Tense times for Copeland
Published on 16.12.2011 - Antarctica 2011-12 Legacy Crossing
Sebastian Copeland has serious problems with some of his toes. The time has not come yet to throw on the towel. But, as he says, he takes the situation quite seriously.
These last days, Copeland turn his attention to his toes which are in a pitiful state. However, pair is carry on with sailing on the ice, and sailing well : on 14 December, they have done their bsecojnd best disantace so far : 106 km. But during the all day, the American expeditioner did not feel his toes at all.
He write the same day at night in the tent : "... Of the last two days spent in the tent, the second was a tense contemplation of whether the trip might require medivac on account of my toe: while I finally managed to pull the big toe nail that had been badly bruised from two weeks ago riding the sastrugi, the liquid it had been oozing had set off a cold injury from the cold boots. Cutting the dead skin off the crown of the toe revealed a frost bite significant enough that our prospects looked challenged. Some of the flesh had already turned black, and without a rest day, there was no telling whether and if it might spread. I let the wound air out in the tent all day to assess its condition. After speaking with a frostbite medic, I forwarded photos and got a temporary assessment. Needless to say, I would rather not lose a toe; and yet, with the POI within reach, to abort at this stage was equally unappealing."
"My toes have temporarily lost sensitivity"
"I spent some tense hours contemplating options, and their consequences. I was torn. It is hard to explain the mental stakes that reap havoc to the mind: the effort; the planning; years of aspiration; not to mention that the worst of the expedition is behind us. Additionally, one has a different perspective from the ice; the history of polar exploration is riddled with stubby digits…! Luckily, in the morning, the extent of the dead skin cells appeared to be contained. After reconfiguring by boot gaiters, socks combination, and shortening our traveling section duration–from two hours to one, less if my toes felt cold–we decided to go for it. The morning was tense. For one, it is difficult to tell exactly what threshold of cold is or isn’t acceptable. My toes have temporarily lost sensitivity from the long days kiting, and cold feet more or less come with the job. However, after each one hour section, I took the time to walk around and restore circulation to toes and feet. After six and a half hours of kiting, we were both anxious to see whether any change had developed. I am happy to report that the bite is stable, and the actions we have taken seem to be working. We are now 349 kilometers from the POI, a distance that can hopefully be reached in less than a week. For now, the objectives remain the same, even if one at a time: POI, South Pole, and Hercules Inlet. Daily monitoring will diligently be in effect. Don’t worry people, I have no desired to be acquiring the ungainly moniker of Stubby Seb: the toe stays! I obviously have an angel sitting on my shoulder; please don’t fly away! "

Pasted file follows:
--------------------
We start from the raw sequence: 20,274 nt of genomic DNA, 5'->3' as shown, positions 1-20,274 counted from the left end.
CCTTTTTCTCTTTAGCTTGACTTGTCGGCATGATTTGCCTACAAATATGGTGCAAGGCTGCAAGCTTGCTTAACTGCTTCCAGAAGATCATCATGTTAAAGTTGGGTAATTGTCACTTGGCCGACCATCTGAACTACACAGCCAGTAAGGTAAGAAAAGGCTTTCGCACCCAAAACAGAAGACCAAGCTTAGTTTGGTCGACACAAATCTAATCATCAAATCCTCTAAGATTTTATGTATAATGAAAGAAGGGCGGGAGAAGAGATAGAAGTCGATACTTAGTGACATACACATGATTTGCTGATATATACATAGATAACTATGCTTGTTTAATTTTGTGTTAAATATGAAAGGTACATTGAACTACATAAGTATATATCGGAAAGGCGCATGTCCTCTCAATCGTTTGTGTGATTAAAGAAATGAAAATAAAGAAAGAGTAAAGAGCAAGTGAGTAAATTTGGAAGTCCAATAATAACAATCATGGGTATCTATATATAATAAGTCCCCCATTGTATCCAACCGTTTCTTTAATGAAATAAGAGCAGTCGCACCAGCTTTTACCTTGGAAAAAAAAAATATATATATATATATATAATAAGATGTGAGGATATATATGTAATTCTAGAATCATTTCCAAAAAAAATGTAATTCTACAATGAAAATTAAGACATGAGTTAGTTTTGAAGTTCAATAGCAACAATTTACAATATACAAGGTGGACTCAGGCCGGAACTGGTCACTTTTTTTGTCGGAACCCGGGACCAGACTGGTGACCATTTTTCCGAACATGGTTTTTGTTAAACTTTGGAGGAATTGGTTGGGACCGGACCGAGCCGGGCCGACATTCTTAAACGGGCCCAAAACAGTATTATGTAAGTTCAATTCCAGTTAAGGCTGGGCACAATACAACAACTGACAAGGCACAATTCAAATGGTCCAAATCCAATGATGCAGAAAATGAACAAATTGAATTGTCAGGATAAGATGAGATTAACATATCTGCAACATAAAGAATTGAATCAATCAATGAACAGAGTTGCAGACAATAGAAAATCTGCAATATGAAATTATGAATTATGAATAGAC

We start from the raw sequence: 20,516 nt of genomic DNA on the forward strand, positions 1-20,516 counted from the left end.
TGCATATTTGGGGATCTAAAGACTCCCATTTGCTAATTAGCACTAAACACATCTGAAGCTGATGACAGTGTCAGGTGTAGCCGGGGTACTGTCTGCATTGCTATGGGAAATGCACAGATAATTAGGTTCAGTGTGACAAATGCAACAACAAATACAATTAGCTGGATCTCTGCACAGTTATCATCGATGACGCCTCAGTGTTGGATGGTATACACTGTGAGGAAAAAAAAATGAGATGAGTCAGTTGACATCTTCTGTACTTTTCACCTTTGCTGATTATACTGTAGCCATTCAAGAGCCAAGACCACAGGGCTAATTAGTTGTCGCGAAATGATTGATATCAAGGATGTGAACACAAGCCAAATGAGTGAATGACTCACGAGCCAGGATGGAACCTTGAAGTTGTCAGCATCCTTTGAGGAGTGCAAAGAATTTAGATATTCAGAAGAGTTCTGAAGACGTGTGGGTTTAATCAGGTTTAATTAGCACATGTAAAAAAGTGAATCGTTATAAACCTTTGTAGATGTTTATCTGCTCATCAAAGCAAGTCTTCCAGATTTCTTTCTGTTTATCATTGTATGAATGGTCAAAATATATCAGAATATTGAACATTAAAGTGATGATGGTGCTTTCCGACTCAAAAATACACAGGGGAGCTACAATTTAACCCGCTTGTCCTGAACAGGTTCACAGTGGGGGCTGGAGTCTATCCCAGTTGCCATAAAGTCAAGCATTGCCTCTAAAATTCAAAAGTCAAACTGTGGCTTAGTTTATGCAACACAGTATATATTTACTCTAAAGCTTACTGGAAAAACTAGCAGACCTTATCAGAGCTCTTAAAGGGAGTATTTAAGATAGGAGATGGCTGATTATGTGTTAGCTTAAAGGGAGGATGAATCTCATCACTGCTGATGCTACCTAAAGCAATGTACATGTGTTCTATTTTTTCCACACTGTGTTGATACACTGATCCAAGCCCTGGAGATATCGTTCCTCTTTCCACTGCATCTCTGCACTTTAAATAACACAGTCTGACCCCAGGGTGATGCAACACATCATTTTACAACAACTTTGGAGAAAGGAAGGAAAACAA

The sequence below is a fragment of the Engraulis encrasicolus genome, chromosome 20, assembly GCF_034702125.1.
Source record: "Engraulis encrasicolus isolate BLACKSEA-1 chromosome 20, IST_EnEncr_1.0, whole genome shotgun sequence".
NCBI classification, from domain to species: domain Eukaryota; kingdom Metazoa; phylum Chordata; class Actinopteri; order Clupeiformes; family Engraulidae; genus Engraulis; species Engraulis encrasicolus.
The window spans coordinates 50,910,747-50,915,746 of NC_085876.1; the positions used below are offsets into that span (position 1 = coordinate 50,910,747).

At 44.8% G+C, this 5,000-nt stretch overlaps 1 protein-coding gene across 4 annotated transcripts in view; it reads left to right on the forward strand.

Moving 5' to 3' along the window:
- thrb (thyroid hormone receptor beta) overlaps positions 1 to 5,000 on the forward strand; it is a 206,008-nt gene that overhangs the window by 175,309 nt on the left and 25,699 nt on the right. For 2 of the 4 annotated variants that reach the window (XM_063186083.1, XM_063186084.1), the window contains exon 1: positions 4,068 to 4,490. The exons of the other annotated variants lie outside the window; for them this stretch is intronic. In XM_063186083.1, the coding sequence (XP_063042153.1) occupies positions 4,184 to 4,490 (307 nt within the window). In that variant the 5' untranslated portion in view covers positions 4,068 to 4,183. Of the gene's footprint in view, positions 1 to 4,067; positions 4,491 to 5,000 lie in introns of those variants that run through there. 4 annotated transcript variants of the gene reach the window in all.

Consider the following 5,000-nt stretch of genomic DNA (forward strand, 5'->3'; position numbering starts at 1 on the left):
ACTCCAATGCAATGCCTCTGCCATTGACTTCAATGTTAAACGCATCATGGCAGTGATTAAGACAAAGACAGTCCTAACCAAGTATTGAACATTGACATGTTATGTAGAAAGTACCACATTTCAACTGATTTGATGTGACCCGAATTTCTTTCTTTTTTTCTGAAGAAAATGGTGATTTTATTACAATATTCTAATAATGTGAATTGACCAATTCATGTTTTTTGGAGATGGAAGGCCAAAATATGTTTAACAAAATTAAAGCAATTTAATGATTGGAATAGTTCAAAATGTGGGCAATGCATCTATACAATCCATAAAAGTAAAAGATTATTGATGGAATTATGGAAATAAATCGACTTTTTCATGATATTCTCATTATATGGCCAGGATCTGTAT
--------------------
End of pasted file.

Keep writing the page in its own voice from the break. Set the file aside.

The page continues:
The next day, on 15 December, examining his toe condition, he has difficulties to see whether the dead cells are continuing their degenerative cycle from prior damage or whether the travel of the 14 December (106 km) has damaged the toe further, setting off then more degeneration overnight.
The pair's position on 15 December : 80° 23.8123 S / 37° 42.613 E / Elevation 11570 feet. They are now at 349 km from the Pole of Inaccessibility.